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Paediatr Child Health. Mar 2011; 16(3): 147-151, e16-e17.
PMCID: PMC3077303

Language: English | French

The Montreal Children’s Hospital Feeding Scale: A brief bilingual screening tool for identifying feeding problems

Maria Ramsay, PhD,1,2,3 Chantal Martel, PhD,1,2 Mafalda Porporino, PhD,1,2 and Catherine Zygmuntowicz, PhD1,2

Abstract

OBJECTIVE:

To establish the psychometric characteristics of a newly developed, brief bilingual 14-item parent report tool (The Montreal Children’s Hospital Feeding Scale [MCH-Feeding Scale]) designed to identify feeding problems in children six months to six years of age.

METHODS:

To establish construct validity, 198 mothers of children visiting community paediatrician’s offices (normative sample) and 174 mothers of children referred to a feeding clinic (clinical sample) completed the scale. Test-retest reliability was obtained by the re-administration of the MCH-Feeding Scale to 25 children in each sample.

RESULTS:

Excellent construct validity was confirmed when the mean [± SD] scores of the normative and clinical samples were compared (32.65±12.73 versus 60.48±13.04, respectively; P<0.01). Test-retest reliabilities were high for both groups (normative r=0.845, clinical r=0.92).

CONCLUSION:

The MCH-Feeding Scale can be used by paediatricians and other health care professionals for quick identification of feeding problems.

Keywords: Assessment of health care needs, Child, Failure to thrive, Feeding and eating disorders of childhood, Feeding behaviour, Infant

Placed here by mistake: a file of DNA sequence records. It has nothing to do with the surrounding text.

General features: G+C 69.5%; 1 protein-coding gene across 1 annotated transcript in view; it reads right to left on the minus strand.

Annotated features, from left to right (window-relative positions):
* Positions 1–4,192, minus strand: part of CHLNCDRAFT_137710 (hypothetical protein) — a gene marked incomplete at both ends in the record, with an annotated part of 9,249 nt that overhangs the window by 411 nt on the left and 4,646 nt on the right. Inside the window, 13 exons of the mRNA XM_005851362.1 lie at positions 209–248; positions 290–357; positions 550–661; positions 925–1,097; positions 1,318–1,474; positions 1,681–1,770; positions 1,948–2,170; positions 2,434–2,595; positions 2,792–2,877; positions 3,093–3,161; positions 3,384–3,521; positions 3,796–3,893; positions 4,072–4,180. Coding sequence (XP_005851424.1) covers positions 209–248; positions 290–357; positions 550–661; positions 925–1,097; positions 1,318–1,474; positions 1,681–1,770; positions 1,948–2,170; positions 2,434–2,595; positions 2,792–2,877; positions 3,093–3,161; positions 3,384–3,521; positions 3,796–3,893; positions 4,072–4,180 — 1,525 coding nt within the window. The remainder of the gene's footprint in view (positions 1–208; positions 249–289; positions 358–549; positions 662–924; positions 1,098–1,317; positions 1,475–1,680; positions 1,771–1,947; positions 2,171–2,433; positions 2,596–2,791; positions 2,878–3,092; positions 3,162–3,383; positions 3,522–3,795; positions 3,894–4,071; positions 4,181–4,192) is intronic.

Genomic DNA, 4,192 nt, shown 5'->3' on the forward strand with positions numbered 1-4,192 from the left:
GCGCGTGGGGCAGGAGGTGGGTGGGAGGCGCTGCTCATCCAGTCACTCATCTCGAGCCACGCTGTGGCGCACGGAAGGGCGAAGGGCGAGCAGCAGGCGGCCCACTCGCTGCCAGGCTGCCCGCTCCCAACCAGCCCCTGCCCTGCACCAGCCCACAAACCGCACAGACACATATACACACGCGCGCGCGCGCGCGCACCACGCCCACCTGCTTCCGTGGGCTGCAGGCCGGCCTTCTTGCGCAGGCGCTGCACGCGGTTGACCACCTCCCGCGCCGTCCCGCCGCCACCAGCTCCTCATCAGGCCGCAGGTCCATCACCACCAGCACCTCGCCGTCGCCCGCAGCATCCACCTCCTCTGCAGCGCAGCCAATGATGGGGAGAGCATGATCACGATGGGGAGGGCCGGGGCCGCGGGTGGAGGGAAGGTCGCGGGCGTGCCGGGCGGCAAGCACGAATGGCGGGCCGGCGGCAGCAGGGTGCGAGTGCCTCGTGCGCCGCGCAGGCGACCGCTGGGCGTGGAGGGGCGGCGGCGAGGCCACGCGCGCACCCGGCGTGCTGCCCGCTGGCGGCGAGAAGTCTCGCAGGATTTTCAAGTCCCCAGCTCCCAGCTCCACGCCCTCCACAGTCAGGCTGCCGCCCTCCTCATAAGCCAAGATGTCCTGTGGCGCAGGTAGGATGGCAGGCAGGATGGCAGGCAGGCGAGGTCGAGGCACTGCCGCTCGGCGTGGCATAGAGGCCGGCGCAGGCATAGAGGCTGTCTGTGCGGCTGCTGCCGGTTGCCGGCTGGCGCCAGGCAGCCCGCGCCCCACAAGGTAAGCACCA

Résumé

OBJECTIF :

Établir les caractéristiques psychométriques d’un bref outil bilingue de rapport en 14 points par les parents (l’échelle d’alimentation de L’Hôpital de Montréal pour enfants [échelle d’alimentation-HME]) récemment conçu pour repérer les problèmes alimentaires chez les enfants de six mois à six ans.

MÉTHODOLOGIE :

Pour établir la validité conceptuelle de l’outil, 198 mères d’enfants ayant consulté au cabinet de pédiatres communautaires (échantillon normatif) et 174 mères d’enfants ayant été aiguillés vers une clinique d’alimentation (échantillon clinique) ont rempli l’échelle. Pour obtenir la fiabilité de test-retest, les chercheurs ont réadministré l’échelle d’alimentation-HME à 25 enfants de chaque échantillon.

RÉSULTATS :

L’excellence de la validité conceptuelle a été confirmée lors de la comparaison des indices moyens (± ÉT) des échantillons normatifs et cliniques (indice moyen de 32,65±12,73 par rapport à 60,48±13,04, respectivement; P<0,01). La fiabilité de test-retest était élevée dans les deux groupes (normatif r=0,845, clinique r=0,92).

CONCLUSION :

L’échelle d’alimentation-HME peut être utilisée par les pédiatres et les autres professionnels de la santé pour déceler rapidement des problèmes alimentaires.

Feeding problems occur in 25% to 50% of healthy infants and toddlers, representing a significant issue in the paediatric population (13). Although some feeding problems are relatively common and transient in nature, 3% to 10% of children present with more severe forms of feeding problems that, if left untreated, place them at risk for malnutrition, failure to thrive, and behavioural and developmental disturbances (4,5). Although feeding problems tend to be nonmedical in nature, they may well be the result of medical disorders or interventions that interfere with the normal development of feeding skills. Today, most clinicians agree that feeding problems are biopsychosocial in nature (6) because both physiological and psychosocial factors contribute to their initiation and maintenance. The causes of feeding difficulties may be skill based (oral sensory-motor disorders [79]) and/or motivation based (inherent or acquired), which is likely to result in poor weight gain (1012) and influence the willingness to try new food tastes and textures. These physiological factors tend to trigger altered mealtime behaviours and interactions with parents, which subsequently maintain or increase the severity of feeding problems (8,13).